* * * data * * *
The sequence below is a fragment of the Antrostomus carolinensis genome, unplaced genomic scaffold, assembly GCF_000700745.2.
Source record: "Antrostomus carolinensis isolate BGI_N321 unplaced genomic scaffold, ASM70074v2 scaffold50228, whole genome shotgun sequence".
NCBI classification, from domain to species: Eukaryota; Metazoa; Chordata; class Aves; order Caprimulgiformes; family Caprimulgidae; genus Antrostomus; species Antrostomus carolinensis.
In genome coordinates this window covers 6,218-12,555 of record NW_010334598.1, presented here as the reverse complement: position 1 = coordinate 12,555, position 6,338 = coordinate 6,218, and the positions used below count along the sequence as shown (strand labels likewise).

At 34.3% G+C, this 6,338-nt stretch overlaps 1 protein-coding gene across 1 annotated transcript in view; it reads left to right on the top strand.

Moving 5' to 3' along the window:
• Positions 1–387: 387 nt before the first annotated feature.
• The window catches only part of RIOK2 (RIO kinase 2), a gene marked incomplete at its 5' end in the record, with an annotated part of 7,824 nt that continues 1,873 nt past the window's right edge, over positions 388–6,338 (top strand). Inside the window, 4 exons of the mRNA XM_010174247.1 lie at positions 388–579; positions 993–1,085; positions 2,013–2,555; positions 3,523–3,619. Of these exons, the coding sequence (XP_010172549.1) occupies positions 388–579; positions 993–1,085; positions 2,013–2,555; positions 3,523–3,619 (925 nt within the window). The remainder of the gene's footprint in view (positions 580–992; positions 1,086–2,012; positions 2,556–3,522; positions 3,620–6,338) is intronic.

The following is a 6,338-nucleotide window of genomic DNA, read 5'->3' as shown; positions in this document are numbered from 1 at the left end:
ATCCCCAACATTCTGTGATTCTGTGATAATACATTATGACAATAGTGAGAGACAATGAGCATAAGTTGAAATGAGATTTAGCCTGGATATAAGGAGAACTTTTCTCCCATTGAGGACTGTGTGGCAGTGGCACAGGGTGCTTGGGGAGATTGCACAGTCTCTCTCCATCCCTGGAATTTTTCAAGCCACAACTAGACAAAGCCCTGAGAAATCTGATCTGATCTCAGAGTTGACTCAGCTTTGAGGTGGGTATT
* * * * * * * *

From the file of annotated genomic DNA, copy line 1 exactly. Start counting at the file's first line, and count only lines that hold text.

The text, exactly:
The sequence below is a fragment of the Antrostomus carolinensis genome, unplaced genomic scaffold, assembly GCF_000700745.2.